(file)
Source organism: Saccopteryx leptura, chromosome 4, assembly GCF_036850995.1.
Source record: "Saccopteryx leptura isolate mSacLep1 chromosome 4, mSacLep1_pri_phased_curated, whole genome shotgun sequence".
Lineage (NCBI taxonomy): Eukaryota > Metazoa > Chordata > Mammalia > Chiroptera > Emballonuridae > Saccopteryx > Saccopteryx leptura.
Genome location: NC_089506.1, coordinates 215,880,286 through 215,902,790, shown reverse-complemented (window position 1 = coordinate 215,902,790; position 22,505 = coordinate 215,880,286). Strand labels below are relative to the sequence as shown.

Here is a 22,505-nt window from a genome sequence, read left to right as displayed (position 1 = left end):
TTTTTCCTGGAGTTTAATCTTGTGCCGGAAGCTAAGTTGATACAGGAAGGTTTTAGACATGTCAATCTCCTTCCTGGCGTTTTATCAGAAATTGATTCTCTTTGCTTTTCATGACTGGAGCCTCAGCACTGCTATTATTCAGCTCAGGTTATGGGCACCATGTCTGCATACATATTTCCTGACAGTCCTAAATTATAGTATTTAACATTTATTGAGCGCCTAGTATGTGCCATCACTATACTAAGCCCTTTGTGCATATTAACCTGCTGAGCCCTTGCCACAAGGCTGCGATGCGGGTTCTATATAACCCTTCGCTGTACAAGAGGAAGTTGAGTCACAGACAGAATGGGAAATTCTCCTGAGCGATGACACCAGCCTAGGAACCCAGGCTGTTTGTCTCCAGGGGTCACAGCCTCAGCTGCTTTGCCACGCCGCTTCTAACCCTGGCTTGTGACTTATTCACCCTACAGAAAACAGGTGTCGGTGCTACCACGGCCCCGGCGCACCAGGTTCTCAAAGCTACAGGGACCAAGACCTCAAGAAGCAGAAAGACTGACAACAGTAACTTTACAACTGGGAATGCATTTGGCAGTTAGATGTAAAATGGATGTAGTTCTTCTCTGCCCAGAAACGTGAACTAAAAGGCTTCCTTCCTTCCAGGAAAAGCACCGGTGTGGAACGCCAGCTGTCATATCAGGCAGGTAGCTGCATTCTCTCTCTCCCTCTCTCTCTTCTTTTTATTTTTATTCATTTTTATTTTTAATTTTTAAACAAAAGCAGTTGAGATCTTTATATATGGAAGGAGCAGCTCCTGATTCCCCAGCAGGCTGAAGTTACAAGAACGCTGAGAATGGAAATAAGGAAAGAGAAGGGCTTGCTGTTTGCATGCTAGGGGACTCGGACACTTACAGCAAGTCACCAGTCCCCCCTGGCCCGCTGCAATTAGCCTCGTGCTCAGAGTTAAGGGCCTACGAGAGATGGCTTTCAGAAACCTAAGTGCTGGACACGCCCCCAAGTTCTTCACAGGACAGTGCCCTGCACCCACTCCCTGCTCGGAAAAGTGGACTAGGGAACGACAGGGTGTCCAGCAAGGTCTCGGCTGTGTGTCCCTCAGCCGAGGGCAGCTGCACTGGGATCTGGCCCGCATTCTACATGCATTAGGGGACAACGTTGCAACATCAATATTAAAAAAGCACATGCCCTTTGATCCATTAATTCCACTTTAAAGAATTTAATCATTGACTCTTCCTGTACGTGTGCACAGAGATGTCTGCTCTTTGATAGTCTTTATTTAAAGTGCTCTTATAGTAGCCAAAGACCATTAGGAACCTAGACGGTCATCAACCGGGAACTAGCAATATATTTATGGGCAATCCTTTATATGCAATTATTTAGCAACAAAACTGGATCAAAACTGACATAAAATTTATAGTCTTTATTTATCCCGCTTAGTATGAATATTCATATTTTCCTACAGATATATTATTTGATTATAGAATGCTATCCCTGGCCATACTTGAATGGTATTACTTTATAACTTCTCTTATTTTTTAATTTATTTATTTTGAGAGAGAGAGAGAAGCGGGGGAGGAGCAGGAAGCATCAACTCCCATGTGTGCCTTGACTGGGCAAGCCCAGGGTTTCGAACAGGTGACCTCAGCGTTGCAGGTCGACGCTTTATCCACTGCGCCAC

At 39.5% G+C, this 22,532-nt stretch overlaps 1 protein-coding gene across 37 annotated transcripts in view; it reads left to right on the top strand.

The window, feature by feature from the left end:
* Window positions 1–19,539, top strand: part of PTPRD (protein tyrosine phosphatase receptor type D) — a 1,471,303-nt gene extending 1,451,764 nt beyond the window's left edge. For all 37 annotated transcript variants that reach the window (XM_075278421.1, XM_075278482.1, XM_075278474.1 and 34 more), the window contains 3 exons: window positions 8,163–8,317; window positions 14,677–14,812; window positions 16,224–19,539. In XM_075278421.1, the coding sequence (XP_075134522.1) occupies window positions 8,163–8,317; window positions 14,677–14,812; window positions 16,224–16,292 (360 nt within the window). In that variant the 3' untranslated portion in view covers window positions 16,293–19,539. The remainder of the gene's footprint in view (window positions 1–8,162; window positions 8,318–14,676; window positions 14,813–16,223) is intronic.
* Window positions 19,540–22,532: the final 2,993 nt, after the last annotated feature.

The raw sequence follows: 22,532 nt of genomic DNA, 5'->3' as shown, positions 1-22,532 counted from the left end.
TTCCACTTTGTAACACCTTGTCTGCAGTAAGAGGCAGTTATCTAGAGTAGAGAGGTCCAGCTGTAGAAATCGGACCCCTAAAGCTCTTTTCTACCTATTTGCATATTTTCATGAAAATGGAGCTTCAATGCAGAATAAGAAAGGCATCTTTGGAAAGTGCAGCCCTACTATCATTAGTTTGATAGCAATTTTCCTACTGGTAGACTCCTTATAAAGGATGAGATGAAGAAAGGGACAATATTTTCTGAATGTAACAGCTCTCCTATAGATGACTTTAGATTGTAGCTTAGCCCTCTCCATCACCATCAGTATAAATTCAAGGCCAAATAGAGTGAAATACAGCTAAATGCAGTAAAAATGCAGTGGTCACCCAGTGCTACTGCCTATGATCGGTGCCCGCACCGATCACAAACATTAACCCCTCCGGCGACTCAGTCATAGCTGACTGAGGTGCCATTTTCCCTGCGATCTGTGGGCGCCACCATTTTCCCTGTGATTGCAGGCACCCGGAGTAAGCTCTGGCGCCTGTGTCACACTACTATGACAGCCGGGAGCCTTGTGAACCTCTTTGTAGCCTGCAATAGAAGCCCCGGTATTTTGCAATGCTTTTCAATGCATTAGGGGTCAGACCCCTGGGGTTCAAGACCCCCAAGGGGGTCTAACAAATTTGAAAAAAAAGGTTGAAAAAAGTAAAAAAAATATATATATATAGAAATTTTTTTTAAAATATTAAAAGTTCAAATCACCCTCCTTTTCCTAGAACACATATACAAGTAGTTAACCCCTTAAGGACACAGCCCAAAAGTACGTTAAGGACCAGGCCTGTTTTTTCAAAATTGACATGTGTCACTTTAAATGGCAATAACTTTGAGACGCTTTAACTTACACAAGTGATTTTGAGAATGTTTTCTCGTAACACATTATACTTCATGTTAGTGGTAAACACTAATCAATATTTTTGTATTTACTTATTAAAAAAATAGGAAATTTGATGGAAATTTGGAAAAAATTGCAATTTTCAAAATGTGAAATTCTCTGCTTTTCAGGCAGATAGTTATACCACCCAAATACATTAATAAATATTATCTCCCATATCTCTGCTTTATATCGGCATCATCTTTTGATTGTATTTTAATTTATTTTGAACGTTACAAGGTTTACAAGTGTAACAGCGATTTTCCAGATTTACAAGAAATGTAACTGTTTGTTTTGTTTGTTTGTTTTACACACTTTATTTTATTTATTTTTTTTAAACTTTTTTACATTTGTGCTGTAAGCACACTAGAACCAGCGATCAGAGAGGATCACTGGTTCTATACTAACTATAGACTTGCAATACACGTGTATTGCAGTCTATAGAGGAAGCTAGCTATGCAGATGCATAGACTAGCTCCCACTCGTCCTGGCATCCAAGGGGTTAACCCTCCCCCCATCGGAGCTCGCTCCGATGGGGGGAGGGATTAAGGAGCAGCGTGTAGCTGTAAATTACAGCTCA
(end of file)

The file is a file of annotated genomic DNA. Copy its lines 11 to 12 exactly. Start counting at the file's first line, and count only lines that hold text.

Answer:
The raw sequence follows: 22,532 nt of genomic DNA, 5'->3' as shown, positions 1-22,532 counted from the left end.
TTCCACTTTGTAACACCTTGTCTGCAGTAAGAGGCAGTTATCTAGAGTAGAGAGGTCCAGCTGTAGAAATCGGACCCCTAAAGCTCTTTTCTACCTATTTGCATATTTTCATGAAAATGGAGCTTCAATGCAGAATAAGAAAGGCATCTTTGGAAAGTGCAGCCCTACTATCATTAGTTTGATAGCAATTTTCCTACTGGTAGACTCCTTATAAAGGATGAGATGAAGAAAGGGACAATATTTTCTGAATGTAACAGCTCTCCTATAGATGACTTTAGATTGTAGCTTAGCCCTCTCCATCACCATCAGTATAAATTCAAGGCCAAATAGAGTGAAATACAGCTAAATGCAGTAAAAATGCAGTGGTCACCCAGTGCTACTGCCTATGATCGGTGCCCGCACCGATCACAAACATTAACCCCTCCGGCGACTCAGTCATAGCTGACTGAGGTGCCATTTTCCCTGCGATCTGTGGGCGCCACCATTTTCCCTGTGATTGCAGGCACCCGGAGTAAGCTCTGGCGCCTGTGTCACACTACTATGACAGCCGGGAGCCTTGTGAACCTCTTTGTAGCCTGCAATAGAAGCCCCGGTATTTTGCAATGCTTTTCAATGCATTAGGGGTCAGACCCCTGGGGTTCAAGACCCCCAAGGGGGTCTAACAAATTTGAAAAAAAAGGTTGAAAAAAGTAAAAAAAATATATATATATAGAAATTTTTTTTAAAATATTAAAAGTTCAAATCACCCTCCTTTTCCTAGAACACATATACAAGTAGTTAACCCCTTAAGGACACAGCCCAAAAGTACGTTAAGGACCAGGCCTGTTTTTTCAAAATTGACATGTGTCACTTTAAATGGCAATAACTTTGAGACGCTTTAACTTACACAAGTGATTTTGAGAATGTTTTCTCGTAACACATTATACTTCATGTTAGTGGTAAACACTAATCAATATTTTTGTATTTACTTATTAAAAAAATAGGAAATTTGATGGAAATTTGGAAAAAATTGCAATTTTCAAAATGTGAAATTCTCTGCTTTTCAGGCAGATAGTTATACCACCCAAATACATTAATAAATATTATCTCCCATATCTCTGCTTTATATCGGCATCATCTTTTGATTGTATTTTAATTTATTTTGAACGTTACAAGGTTTACAAGTGTAACAGCGATTTTCCAGATTTACAAGAAATGTAACTGTTTGTTTTGTTTGTTTGTTTTACACACTTTATTTTATTTATTTTTTTTAAACTTTTTTACATTTGTGCTGTAAGCACACTAGAACCAGCGATCAGAGAGGATCACTGGTTCTATACTAACTATAGACTTGCAATACACGTGTATTGCAGTCTATAGAGGAAGCTAGCTATGCAGATGCATAGACTAGCTCCCACTCGTCCTGGCATCCAAGGGGTTAACCCTCCCCCCATCGGAGCTCGCTCCGATGGGGGGAGGGATTAAGGAGCAGCGTGTAGCTGTAAATTACAGCTCA